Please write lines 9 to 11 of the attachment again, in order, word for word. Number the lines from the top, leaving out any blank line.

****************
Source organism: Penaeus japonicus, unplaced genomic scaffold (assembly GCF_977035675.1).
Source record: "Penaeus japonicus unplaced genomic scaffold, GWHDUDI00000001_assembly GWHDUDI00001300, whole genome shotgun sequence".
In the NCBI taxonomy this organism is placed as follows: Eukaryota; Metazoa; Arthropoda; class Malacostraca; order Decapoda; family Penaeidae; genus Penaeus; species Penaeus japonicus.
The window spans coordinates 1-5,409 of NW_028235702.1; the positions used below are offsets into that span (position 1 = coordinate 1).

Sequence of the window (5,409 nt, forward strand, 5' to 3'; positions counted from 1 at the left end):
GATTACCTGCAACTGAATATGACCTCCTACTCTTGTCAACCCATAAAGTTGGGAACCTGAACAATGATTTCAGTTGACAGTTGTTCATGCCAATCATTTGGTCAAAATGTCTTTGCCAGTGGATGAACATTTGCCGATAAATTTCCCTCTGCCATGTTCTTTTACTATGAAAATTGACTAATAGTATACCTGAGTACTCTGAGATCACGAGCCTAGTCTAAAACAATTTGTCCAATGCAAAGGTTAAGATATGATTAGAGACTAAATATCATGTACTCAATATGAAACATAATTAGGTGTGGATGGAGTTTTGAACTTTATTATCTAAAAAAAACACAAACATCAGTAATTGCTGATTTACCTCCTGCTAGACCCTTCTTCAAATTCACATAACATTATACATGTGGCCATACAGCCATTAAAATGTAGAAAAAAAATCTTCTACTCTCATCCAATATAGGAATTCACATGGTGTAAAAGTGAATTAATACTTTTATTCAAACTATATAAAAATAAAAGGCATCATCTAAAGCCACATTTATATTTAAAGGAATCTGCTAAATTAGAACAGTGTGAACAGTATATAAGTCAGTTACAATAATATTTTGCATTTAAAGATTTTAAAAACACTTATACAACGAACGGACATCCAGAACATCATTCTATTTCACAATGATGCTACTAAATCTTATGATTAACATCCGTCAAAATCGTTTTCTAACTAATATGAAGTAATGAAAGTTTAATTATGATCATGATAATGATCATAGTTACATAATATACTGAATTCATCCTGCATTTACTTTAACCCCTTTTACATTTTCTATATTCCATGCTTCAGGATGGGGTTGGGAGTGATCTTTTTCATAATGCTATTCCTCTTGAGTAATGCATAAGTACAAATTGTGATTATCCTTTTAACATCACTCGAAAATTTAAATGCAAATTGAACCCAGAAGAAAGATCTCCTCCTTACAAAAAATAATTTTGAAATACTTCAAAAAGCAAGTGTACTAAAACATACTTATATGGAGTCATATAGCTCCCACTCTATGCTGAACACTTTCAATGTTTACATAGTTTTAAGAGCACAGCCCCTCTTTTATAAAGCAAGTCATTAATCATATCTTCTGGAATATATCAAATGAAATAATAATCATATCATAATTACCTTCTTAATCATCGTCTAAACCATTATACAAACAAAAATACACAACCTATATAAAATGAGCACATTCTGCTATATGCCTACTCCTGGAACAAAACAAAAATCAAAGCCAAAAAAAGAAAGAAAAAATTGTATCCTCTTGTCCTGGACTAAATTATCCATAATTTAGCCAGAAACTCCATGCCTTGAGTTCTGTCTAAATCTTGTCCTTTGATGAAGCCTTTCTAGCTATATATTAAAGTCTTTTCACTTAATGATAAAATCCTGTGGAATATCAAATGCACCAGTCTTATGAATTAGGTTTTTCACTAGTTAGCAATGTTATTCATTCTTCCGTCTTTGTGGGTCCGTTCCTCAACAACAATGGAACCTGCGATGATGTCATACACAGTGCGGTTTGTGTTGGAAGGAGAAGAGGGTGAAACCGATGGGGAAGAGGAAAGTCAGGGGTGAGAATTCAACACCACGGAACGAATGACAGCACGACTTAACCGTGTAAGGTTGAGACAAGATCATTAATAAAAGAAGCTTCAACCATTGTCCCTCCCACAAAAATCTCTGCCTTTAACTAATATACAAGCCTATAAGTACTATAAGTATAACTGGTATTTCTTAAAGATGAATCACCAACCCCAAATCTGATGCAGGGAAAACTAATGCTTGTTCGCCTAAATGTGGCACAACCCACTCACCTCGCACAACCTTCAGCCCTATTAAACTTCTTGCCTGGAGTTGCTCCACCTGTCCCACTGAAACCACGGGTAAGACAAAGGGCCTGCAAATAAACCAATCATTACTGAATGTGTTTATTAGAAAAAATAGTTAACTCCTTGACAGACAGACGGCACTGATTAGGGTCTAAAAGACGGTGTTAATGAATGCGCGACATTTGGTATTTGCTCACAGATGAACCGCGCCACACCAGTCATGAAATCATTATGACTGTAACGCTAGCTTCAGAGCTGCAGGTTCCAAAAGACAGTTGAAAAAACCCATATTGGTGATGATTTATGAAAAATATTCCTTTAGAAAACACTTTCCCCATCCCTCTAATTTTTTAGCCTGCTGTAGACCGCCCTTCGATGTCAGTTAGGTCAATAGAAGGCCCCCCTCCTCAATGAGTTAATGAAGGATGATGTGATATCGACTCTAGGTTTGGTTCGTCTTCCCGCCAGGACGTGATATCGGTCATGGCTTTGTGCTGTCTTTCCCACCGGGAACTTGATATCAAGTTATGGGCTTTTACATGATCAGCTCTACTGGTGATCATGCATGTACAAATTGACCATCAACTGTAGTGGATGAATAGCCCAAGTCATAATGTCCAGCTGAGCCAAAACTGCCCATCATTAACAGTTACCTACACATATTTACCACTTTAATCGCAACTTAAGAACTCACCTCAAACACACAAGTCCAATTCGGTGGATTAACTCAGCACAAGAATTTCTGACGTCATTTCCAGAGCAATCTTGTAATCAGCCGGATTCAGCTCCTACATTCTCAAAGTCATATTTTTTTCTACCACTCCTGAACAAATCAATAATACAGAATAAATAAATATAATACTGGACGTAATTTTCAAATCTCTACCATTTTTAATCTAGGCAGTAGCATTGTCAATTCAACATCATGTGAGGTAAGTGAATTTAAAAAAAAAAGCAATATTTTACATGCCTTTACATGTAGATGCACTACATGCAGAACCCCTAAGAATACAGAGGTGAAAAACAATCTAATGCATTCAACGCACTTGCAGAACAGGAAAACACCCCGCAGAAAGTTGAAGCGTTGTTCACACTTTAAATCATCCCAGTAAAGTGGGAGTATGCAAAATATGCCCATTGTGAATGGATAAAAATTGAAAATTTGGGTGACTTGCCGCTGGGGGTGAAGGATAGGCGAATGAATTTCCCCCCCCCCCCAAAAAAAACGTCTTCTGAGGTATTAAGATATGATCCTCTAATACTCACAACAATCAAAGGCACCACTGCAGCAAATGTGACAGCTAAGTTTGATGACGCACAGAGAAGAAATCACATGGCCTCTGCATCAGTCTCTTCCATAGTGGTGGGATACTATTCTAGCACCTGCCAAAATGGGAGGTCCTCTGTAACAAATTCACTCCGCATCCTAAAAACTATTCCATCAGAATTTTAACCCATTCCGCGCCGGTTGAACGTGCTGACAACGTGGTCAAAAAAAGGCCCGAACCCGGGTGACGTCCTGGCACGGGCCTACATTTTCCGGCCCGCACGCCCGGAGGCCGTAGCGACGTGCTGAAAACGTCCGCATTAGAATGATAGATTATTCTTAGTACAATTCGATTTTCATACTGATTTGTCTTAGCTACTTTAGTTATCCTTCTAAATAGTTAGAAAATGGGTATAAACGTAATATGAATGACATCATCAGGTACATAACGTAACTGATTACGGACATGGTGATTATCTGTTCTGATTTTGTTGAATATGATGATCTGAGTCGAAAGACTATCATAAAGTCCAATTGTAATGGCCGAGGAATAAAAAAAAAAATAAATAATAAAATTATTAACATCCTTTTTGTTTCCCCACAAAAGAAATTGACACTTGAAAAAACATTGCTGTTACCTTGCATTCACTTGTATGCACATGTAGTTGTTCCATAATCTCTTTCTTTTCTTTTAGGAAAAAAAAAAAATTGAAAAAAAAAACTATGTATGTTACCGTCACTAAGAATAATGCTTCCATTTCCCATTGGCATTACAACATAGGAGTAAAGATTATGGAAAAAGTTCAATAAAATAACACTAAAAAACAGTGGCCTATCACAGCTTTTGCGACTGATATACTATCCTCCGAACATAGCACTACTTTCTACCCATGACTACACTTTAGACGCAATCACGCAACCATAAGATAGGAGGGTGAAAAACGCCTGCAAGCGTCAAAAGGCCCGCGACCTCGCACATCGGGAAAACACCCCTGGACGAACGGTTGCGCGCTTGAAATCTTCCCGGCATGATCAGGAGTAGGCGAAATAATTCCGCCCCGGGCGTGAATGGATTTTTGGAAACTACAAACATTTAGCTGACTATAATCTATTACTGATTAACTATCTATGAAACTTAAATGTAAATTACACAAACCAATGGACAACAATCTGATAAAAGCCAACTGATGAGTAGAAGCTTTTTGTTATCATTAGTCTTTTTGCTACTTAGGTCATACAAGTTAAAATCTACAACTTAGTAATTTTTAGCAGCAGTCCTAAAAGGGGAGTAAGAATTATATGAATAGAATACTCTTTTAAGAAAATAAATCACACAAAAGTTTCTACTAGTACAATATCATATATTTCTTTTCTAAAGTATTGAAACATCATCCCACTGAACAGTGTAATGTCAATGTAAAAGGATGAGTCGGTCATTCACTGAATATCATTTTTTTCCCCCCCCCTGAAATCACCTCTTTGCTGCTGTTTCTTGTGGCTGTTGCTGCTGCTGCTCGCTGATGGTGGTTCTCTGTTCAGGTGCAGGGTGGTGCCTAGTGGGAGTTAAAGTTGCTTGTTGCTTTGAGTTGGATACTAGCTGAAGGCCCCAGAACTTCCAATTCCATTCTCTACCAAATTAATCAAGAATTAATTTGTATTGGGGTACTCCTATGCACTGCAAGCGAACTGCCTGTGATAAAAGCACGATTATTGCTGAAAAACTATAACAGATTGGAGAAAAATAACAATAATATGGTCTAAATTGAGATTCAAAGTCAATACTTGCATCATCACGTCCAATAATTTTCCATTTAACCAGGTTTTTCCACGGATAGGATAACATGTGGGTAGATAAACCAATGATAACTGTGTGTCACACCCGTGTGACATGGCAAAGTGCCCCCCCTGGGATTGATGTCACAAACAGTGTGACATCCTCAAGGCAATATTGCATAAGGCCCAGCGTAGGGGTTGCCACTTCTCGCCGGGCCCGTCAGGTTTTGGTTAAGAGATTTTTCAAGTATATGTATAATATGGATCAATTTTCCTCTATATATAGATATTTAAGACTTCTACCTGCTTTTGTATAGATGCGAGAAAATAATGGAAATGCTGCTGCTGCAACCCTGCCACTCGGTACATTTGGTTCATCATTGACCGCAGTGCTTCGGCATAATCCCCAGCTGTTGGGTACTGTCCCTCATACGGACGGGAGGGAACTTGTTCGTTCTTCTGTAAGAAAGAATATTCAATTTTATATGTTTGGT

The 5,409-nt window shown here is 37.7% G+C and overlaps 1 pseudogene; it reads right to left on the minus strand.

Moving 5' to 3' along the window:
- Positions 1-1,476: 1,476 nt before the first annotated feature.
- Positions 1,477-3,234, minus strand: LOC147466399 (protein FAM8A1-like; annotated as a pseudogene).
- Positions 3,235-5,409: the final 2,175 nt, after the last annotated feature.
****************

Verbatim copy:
- Positions 1-1,476: 1,476 nt before the first annotated feature.
- Positions 1,477-3,234, minus strand: LOC147466399 (protein FAM8A1-like; annotated as a pseudogene).
- Positions 3,235-5,409: the final 2,175 nt, after the last annotated feature.